This book brings these questions home very strongly, because its images are so powerful. Minerals can be beautiful or ugly, crystalline or formless, dazzling or dull. Yet all those differences, so sharp in the mind, arise from differing arrangements of the same set of subatomic particles. Smooth blue turquoise has the chemical formula CuAl6(PO4)4(OH)8•4H2O; the orange-red crystals of vanadinite have the formula Pb5(VO4)3Cl. Those very different formulas involve different elements, so it’s not surprising that turquoise and vandanite have very different appearances and chemical behaviour.

But all elements are built of three things: protons, neutrons and electrons. On every page of this book you’re just seeing variations on a threme – a theme of three. But “just” isn’t right for the vastness of what’s going on. The differences between minerals are numerical: the three particles are arranged differently and come in different quantities. Of course, there are sub-atomic forces involved too and smaller units at work in the three particles, but the fundaments of matter are far simpler than the shapes, colours and textures that can be produced by mixing those fundaments in varying proportions.

As you’ll see here: variety is the spice of this book. The geologist Ronald Louis Bonewitz discusses basic chemistry, crystallography and collecting techniques, then works his way systematically through the many families of mineral: native elements, sulphides, molybdates, arsenates, and so on, plus organics like coral and amber. Then there’s a shorter section on rocks: igneous, metamorphic and sedimentary, plus meteorites. Each distinct mineral and rock has an individual page with a colour photograph, a formula, a key of its identification features, and a short text discussing its name, chemistry and uses:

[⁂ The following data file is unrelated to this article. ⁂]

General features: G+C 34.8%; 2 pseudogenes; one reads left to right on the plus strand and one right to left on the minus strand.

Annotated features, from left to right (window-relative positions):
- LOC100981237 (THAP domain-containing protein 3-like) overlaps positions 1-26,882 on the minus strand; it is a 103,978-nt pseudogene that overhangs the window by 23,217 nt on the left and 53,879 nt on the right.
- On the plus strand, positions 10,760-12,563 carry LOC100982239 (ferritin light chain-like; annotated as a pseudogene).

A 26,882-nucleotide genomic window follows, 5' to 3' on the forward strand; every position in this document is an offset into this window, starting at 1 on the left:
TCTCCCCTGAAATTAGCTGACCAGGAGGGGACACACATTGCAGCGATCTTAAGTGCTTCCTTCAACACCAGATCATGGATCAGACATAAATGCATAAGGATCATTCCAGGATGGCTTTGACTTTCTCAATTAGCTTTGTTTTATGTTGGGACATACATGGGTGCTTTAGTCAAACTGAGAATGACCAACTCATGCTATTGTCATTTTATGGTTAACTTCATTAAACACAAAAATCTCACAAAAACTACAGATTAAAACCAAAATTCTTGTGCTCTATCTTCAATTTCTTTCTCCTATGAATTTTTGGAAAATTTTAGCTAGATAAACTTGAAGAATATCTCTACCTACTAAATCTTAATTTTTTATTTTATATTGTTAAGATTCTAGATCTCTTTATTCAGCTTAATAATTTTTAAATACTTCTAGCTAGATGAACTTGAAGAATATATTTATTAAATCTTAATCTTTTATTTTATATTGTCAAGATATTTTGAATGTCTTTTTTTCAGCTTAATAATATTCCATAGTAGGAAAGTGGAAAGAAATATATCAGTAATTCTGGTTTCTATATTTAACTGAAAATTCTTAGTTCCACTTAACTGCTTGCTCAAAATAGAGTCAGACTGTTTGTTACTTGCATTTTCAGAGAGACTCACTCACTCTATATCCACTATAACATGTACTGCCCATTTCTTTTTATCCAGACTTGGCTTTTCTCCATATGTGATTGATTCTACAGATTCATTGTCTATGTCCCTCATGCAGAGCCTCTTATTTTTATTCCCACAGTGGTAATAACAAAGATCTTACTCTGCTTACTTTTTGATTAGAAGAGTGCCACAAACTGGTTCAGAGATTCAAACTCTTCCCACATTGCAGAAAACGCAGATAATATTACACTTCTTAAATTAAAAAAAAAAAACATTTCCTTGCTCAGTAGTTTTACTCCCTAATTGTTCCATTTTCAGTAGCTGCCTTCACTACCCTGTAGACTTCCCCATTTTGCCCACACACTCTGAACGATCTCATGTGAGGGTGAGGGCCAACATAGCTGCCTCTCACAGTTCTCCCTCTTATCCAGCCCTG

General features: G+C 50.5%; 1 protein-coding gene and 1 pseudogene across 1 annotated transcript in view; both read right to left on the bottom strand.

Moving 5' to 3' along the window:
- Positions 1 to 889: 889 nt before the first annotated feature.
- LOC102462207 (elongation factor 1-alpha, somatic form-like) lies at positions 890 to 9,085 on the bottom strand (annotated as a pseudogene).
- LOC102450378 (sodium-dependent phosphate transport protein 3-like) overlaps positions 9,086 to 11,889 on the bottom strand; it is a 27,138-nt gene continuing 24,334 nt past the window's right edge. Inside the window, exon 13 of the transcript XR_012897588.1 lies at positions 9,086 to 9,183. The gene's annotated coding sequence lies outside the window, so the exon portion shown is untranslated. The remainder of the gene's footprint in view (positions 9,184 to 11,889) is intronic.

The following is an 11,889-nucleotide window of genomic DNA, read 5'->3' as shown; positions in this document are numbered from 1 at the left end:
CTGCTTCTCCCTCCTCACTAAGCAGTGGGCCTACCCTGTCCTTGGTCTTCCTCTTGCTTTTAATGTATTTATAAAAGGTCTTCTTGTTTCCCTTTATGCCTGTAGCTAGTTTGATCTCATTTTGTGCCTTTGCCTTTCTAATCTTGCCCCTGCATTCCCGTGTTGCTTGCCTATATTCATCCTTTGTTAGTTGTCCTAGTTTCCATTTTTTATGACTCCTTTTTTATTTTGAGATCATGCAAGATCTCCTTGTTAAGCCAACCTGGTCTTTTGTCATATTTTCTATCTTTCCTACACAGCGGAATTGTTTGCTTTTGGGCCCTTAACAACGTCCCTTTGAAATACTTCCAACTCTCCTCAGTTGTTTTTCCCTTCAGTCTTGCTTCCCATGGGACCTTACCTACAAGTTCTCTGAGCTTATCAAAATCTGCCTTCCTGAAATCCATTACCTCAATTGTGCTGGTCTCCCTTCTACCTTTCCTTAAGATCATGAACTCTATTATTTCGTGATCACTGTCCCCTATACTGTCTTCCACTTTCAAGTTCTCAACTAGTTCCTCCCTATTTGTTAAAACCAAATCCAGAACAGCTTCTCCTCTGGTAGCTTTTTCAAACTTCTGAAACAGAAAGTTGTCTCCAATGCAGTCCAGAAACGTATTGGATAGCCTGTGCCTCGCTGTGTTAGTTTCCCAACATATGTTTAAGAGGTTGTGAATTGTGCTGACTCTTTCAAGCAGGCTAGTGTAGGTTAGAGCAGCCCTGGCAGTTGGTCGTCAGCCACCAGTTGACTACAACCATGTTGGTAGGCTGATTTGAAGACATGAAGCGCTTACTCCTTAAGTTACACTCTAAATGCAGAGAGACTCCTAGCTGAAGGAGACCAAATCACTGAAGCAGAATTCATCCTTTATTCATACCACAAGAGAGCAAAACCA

Scorodite FeAsO4•2H2O3

A hydrated iron arsenate mineral, scorodite takes its name from the Greek word scorodion, which means “garlic-like” – an allusion to the odour emitted by the arsenic when specimens are heated. Scorodite can vary considerably in colour depending on the light under which it is seen: pale leek green, greyish green, liver brown, pale blue, violet, yellow, pale greyish, or colourless. It may be blue-green in daylight but bluish purple to greyish blue in incandescent light; in transmitted light it may appear colourless to pale shades of green or brown. Crystals are usually dipyramidal, appearing octohedral, and may have a number of modifying faces. They may also be tabular or short prisms. Drusy coatings are common. Scorodite may also be porous and earthy or massive. Scorodite is found in hydrothermal veins, hot spring deposits, and oxidized zones of arsenic-rich ore bodies. Associated minerals may be pharmacosiderite, vivianite (p. 157), adamite (p. 160), and various iron oxides. (“Minerals: Arsenates”, pg. 165)

There’s a lot here to delight the eye, stimulate the mind and twist the tongue, but chemistry always makes me think of consciousness. It’s a fundamental science and it’s been spectacularly successful in both explaining and altering the material world. This book is a triumph of chemistry both as an object and as an exposition.